Meditations in Meaning & Values 10: Self Remedies
Eccles 1:12-14 I, the Teacher, was king over Israel in Jerusalem. I devoted myself to study and to explore by wisdom all that is done under heaven. What a heavy burden God has laid on men! I have seen all the things that are done under the sun; all of them are meaningless, a chasing after the wind.
We have embarked, we recently reminded ourselves, on a series where we are considering meaning, purpose and values in life, and therefore we have considered the nature of the world and the way we live in trying to come to grips with the world and make sense of it. In 1943 a psychologist by the name of Abraham Maslow wrote a paper entitled, “A Theory of Human Motivation”. Out of this came his famous pyramid or hierarchy of needs. On the bottom of the pyramid was ‘physiological’ meaning our basic physical needs, our concern to satisfy hunger, thirst etc. Next came ‘safety’ or the need to feel secure. Then came the need to feel loved and to belong. Next came the need to feel esteemed and finally when all these others are in place, the need for what he called ‘self actualisation’ which is about reaching full potential, fully becoming the person you can be. Intriguingly in later years he added a further level and said the self only finds its actualization in giving itself to some higher goal outside oneself, in altruism and spirituality.
Observing Solomon in what he writes in Ecclesiastes, we see a man who, despite all his wisdom yearned to find true meaning in life, find his real purpose. Our verses today go back to chapter 1 where he acknowledges his hunger ‘to know’ and yet the frustration when he limits it to all that is “under the sun” and his conclusion that it is all meaningless. Maslow similarly says we all have a yearning and a drive, and these are to fulfil the needs we have within us. Let’s assume for a moment that he was right in his assessment, all we are saying is that this is how God has designed us, to be people who want to know, who want to understand. We have already noted before Solomon’s sense of frustration when he writes later, “He has made everything beautiful in its time. He has also set eternity in the hearts of men; yet they cannot fathom what God has done from beginning to end.” (Eccles 3:11) The words “yet they cannot fathom” indicates a search that ends in frustration.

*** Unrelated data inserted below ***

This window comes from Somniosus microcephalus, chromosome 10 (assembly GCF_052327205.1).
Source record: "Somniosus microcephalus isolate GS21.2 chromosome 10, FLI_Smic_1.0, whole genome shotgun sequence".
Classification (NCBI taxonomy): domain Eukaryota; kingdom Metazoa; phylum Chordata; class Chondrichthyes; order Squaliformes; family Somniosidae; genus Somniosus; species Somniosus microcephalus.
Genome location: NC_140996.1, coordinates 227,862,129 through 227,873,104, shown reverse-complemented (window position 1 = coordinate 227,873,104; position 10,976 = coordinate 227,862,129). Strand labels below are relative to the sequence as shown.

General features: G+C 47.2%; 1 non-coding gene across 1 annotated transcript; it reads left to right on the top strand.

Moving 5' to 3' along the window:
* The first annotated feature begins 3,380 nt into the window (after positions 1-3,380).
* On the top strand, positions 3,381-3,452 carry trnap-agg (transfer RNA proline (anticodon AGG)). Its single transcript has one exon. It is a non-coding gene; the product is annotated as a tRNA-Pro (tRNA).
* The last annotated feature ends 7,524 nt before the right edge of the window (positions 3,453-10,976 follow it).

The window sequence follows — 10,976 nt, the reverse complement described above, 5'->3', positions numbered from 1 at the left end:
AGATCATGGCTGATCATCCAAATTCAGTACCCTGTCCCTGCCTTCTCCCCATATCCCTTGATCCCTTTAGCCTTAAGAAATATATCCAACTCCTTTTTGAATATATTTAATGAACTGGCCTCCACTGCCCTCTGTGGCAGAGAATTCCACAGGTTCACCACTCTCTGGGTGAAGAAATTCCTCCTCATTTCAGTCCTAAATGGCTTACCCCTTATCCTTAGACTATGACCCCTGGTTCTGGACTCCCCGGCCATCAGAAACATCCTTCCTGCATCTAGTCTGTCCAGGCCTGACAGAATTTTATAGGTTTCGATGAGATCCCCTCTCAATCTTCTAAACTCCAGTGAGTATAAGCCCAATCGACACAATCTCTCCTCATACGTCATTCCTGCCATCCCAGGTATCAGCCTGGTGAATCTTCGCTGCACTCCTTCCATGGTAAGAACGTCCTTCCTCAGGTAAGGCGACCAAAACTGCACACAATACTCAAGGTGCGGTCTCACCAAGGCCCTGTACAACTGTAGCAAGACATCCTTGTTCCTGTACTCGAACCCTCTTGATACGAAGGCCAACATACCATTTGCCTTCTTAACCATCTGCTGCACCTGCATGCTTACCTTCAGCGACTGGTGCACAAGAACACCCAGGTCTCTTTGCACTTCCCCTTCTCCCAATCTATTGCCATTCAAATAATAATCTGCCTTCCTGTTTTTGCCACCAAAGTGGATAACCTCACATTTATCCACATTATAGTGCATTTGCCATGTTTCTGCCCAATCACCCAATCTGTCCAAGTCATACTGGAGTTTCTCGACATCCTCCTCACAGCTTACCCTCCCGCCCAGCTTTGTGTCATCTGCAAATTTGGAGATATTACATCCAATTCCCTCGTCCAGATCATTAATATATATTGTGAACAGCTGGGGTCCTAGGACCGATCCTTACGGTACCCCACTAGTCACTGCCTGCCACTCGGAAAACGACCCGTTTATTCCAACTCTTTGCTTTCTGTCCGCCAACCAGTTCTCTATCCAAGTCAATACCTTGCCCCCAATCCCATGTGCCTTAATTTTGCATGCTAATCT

Indeed so far we have considered how men and women, like Solomon, seek fame, fortune and pleasure as means of obtaining a sense of achievement or of meaning or of fulfillment. We have this yearning like an inner hunger. Many of us simply subside under the difficulties and pressures of life and, I suspect, give up on working for these things. Poverty is possibly the greatest burden that makes people give up. They don’t have the luxury of climbing Maslow’s pyramid and are stuck trying to make ends meet and thus meet that most basic of needs, to survive. However, they may be more fortunate than the person of a relatively affluent middle class who struggles, like Solomon, to use their relative affluence to achieve fame, fortune and pleasure in the false hope that these will be the means to achieving meaning and fulfillment, and yet remain frustrated and reach old age with a sense of jaded cynicism abut life.
Many of us pursue these goals endlessly because we dare not give up and arrive at a conclusion of helplessness and hopelessness. This is the predicament of the world and dare I risk saying it, also the predicament of Christians who fail to learn and understand the wonder of what they have entered into when they were born again. Thus many of us try this and try that, steadily moving along the shelves containing all the different sorts of self-help books. It is quite fashionable to have a mentor, a life skills tutor, and yet as I have read their godless writings, within them is a pretense that they have got the answers and yet, as Solomon found out, all this self help is hopeless unless it includes God.
There is a famous Puritan catechism that runs, “Question 1 What is the chief end of man? Answer 1 Man’s chief end is to glorify God, (1Co 10:31) and to enjoy him for ever. (Ps 73:25,26)”. In some senses that over simplified it but later questions and answers unpacked that. Consider again Maslow’s needs and let’s see how the Gospel meets those needs:
- To survive physically: When we hear and understand the Gospel we realise that God has come to impart life (which affects our very physical being and for which He promises He will provide).
- To feel secure: He makes us secure by dealing with our Sin and putting us right with God who promises to care for us and protect us.
- To feel loved and belong: We hear He is love and through the work of Jesus we see His love for us, and He imparts His Spirit of love to us. He calls us sons and daughters, children of God, we are part of His family, we belong.
- To be esteemed: We realise we have been lifted up to sit with Christ in the heavenly places, to share in all he has, we are special, we are esteemed (look how the father in the parable of the prodigal son treated his returning son.)
- To become what you are designed to be: When we come to Christ, it is just the start; we enter a life of change where, stage by stage, we become more like Christ, more the people we were designed to be, and that includes receiving gifting to grow and to serve.
- To give outwards and experience a spiritual dimension: Yes, even that last add-on is worked out as we allow the Holy Spirit to inspire and lead us in serving Him and blessing His world.
Yes, without the Gospel, we are condemned to a life of frustration, just like Solomon. Just like him we will embark on one thing after another in our self help crusade only to find frustration. With Christ we will be fully fulfilled and at rest. Hallelujah!